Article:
Spieth was only the fourth player since 1960 who went to the Open with a chance to win the third leg of the Grand Slam. He was 14-under par at St Andrews, a number topped only five previous times at golf’s oldest championship.
This year, it didn’t even get him into a play-off.
Then, he went to the PGA Championship at Whistling Straits with a chance to join Ben Hogan and Tiger Woods as the only players to win three majors in one year. Spieth lived up to the occasion by posting 17-under par. In the 57 years of stroke play at the PGA Championship, only two players were more shots under par. Woods beat Bob May in a play-off after they finished 18 under (they were five shots clear of everyone else), and Woods was 18 under when he won at Medinah in 2006.
Spieth wound up three shots behind Jason Day.
Don’t feel sorry for Spieth without considering the plight of Justin Rose. He was 14 under at the Masters. He was 14 under at the PGA Championship. And he finished a combined ten shots off the lead.
“I thought 14-under par would be great,” Rose said on Sunday at Whistling Straits. “Actually, it’s ironic that’s what I finished on, but I thought that would be a winning score.”
It was only good for fourth place.
The theme coming out of the 2015 majors is that golf is in a good spot in the post-Tiger era. Spieth, Rory McIlroy and Day are Nos 1-2-3 in the world, and they have combined to win five of the last six majors. Day is the old man in the group. He’s 27.
Woods had a revolving door of rivals for more than a decade. He was No.1 even when the math said otherwise. Now there is a chance for a lasting rivalry, or rivalries. There already is talk of a modern “Big Three,” though it’s still too early for that.
“We live in such a world that everything is so reactionary, and everything happens so quickly,” McIlroy said at the start of the PGA. “A year ago after I won this tournament, it was the Rory era. And then Jordan wins the Masters and it’s the Jordan era. Eras last about six months these days instead of 20 years.”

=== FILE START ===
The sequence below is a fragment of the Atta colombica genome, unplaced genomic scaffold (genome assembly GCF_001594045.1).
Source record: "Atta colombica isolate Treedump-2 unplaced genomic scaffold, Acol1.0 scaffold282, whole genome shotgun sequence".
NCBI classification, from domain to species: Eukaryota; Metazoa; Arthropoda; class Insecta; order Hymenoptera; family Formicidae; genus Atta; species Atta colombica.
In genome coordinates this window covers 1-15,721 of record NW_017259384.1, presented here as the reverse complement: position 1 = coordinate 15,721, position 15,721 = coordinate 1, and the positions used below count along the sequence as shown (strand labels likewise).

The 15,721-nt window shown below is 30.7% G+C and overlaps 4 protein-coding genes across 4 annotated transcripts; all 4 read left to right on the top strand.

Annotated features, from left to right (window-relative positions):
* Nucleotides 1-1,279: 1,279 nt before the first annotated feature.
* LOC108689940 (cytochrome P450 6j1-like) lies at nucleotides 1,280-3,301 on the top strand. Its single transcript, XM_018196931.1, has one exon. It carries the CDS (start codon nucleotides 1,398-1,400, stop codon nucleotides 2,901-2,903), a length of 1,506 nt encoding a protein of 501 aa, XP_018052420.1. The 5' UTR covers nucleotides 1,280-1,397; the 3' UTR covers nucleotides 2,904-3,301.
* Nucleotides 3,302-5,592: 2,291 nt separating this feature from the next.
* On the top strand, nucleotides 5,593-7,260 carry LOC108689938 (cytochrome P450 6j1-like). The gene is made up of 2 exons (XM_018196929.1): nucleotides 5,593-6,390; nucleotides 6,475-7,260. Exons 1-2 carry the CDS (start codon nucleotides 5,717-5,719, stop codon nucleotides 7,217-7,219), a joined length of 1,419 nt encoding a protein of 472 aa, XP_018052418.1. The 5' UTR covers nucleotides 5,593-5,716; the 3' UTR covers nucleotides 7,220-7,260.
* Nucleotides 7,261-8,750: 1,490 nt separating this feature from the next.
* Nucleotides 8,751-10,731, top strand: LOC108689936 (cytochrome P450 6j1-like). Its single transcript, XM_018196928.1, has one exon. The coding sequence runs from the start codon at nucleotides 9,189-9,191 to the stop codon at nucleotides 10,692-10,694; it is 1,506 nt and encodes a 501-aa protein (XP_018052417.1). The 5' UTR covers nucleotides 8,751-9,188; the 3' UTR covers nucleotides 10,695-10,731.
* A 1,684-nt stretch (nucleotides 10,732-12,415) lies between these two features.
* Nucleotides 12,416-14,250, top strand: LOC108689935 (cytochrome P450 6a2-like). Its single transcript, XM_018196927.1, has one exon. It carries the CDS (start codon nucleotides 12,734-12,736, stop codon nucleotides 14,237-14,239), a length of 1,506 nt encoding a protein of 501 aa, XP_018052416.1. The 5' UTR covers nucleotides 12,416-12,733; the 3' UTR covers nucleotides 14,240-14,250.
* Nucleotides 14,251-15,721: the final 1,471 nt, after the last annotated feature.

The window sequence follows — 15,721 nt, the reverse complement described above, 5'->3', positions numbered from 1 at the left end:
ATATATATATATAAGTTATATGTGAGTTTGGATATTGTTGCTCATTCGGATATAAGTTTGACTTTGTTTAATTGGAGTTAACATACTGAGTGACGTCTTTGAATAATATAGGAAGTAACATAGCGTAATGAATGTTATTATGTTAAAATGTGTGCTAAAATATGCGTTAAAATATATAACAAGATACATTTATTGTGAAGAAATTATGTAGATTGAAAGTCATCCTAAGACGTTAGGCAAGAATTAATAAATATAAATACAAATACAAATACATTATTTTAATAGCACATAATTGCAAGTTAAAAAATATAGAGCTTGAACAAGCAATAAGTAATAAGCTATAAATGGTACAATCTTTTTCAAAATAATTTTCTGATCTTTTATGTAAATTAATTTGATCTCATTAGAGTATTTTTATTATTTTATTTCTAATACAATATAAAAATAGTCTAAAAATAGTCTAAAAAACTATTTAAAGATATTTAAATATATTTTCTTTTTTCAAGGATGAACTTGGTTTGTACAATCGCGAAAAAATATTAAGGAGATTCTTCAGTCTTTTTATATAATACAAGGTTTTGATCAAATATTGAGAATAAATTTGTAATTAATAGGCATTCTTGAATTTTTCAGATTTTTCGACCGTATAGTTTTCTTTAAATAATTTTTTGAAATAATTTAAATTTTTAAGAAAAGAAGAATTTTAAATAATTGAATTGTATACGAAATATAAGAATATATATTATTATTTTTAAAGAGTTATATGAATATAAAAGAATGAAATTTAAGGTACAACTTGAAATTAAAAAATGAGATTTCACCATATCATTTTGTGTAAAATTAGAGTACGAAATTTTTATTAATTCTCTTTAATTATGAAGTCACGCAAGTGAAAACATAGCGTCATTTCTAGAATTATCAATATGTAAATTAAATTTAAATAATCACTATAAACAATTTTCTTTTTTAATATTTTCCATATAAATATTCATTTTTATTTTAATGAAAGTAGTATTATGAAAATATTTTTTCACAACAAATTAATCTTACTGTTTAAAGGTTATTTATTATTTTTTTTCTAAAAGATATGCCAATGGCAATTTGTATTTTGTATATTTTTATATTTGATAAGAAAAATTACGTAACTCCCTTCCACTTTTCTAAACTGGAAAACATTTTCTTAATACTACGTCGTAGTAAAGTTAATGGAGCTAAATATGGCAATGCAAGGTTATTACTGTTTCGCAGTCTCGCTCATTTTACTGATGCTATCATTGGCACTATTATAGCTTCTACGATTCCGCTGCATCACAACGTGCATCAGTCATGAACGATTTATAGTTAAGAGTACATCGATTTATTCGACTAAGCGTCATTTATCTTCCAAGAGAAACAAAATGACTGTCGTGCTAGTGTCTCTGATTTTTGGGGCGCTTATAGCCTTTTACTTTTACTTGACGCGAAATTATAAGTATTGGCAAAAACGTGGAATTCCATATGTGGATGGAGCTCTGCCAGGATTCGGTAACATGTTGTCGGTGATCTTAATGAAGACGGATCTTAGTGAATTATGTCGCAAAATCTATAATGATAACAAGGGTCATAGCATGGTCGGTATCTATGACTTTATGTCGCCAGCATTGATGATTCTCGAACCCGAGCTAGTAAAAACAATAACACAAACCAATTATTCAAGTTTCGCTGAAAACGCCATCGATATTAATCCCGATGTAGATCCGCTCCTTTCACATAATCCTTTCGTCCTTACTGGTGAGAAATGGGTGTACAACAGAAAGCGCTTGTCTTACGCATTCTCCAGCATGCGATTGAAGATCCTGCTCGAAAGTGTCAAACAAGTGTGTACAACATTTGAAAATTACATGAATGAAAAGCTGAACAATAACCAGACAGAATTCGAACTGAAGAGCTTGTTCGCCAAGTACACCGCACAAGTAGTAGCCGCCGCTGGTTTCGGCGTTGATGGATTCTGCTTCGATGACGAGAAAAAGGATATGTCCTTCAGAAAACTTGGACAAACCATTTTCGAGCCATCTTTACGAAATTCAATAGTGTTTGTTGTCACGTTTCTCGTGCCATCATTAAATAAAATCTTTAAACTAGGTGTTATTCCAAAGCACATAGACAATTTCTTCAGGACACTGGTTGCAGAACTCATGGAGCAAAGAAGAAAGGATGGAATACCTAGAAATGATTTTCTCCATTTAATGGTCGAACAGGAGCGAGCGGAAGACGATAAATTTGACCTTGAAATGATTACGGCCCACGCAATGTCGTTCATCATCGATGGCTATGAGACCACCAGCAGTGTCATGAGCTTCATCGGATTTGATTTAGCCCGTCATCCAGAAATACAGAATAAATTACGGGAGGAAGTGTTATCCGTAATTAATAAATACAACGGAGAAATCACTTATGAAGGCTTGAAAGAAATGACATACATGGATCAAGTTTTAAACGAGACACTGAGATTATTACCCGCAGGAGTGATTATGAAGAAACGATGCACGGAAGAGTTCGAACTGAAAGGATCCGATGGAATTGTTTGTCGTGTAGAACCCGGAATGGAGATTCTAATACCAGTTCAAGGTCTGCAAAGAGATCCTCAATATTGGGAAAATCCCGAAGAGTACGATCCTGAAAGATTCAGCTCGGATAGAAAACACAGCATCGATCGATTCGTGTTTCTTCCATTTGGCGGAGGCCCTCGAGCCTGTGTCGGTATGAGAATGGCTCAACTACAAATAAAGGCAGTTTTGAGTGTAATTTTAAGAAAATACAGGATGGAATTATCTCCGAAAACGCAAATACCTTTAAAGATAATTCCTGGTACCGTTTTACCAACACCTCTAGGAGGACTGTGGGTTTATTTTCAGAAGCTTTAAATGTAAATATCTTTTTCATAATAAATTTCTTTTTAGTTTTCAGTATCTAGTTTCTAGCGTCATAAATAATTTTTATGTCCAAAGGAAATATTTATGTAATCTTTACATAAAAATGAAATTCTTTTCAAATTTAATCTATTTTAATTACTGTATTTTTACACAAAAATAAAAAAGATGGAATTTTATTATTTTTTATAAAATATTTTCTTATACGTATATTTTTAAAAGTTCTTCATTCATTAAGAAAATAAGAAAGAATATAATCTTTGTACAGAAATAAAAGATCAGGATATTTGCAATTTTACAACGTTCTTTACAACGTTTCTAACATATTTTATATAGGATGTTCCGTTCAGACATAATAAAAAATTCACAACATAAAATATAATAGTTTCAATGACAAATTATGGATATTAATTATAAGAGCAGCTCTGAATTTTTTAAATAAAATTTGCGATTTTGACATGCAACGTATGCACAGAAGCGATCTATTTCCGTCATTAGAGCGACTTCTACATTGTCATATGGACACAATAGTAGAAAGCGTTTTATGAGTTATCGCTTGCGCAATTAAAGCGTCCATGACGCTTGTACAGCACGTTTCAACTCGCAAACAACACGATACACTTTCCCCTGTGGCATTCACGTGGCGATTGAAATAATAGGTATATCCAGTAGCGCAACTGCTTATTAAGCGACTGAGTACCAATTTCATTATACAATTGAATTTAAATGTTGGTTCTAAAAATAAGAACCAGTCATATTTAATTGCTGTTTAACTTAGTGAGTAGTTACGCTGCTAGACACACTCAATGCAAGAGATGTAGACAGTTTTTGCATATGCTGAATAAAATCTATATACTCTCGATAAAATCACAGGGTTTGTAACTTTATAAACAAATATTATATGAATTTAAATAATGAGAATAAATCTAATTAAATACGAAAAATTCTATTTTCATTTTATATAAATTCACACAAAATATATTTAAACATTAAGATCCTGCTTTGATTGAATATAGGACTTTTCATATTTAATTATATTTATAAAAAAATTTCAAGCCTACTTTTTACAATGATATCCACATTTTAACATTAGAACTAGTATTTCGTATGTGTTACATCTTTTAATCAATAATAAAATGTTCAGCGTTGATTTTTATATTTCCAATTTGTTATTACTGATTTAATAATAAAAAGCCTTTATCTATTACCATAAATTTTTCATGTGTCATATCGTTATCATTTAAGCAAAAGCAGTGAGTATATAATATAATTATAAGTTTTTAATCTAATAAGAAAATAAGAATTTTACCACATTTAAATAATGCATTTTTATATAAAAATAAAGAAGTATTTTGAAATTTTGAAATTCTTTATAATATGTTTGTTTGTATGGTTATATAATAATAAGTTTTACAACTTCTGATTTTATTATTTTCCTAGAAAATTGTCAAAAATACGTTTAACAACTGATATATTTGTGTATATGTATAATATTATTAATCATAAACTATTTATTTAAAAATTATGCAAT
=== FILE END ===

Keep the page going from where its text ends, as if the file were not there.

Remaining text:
And that leads to another number worth considering.
With a bunker shot that only Spieth could make look easy, he birdied the 16th hole at Whistling Straits and closed with two pars to break by one shot the record Woods set in 2000. Spieth ended the year at 54 under in the four majors.
Some context is in order.
Spieth matched the 72-hole record at Augusta National (18 under) on a much stronger course than when Woods set the mark in 1997.
Woods, however, won three majors that year, and he won the US Open and British Open by a combined 23 shots. Anyone who stood near the 18th green at Pebble Beach and gazed at that large leaderboard, with Woods at 12 under and no one else better than 3 over, will appreciate it as the greatest performance in major championship history.
Spieth’s major season still doesn’t touch what Woods did in 2000, or Hogan in 1953 when he won all three majors he played.
The low scores Spieth posted were required to even have a chance at the majors, except for his four-shot win at Augusta. Spieth knows that.
Sure, he was one shot off a play-off at St Andrews. He also was a 12-foot eagle putt by Dustin Johnson from having to settle for only a Green Jacket this year.
Louis Oosthuizen, with a sweet swing and a fragile back, was one shot behind at the US Open and lost in a play-off at St. Andrews. Day missed out on the St Andrews play-off by one shot and smashed his way to his first major at Whistling Straits. A year ago, the challenge to McIlroy came from Rickie Fowler, the only player to finish among the top five in all the majors without winning. He won the so-called fifth major this year at The Players Championship with an eagle-birdie-birdie finish.
The depth is greater than ever. Anyone paying attention to golf the last two years could see that, and this year in the majors it was undeniable.
McIlroy won three straight tournaments last year – two majors and a World Golf Championship – and he finished the year as the winner or runner-up in eight of his last 12 events. The only question was finding a suitable rival for the best player in the world.
Nine months later, he was No 2 and Spieth already has been installed as the favourite at the Masters next year, though only slightly over McIlroy.
It’s a shame we have to wait 233 days for the next major, but the big picture seems to have no downside at all.
“What I’m looking forward to is the sheer competition of being able to fight against these guys each week and have that competition and fight against them,” Day said.
“It’s going to be a lot of fun over the next five to ten years.”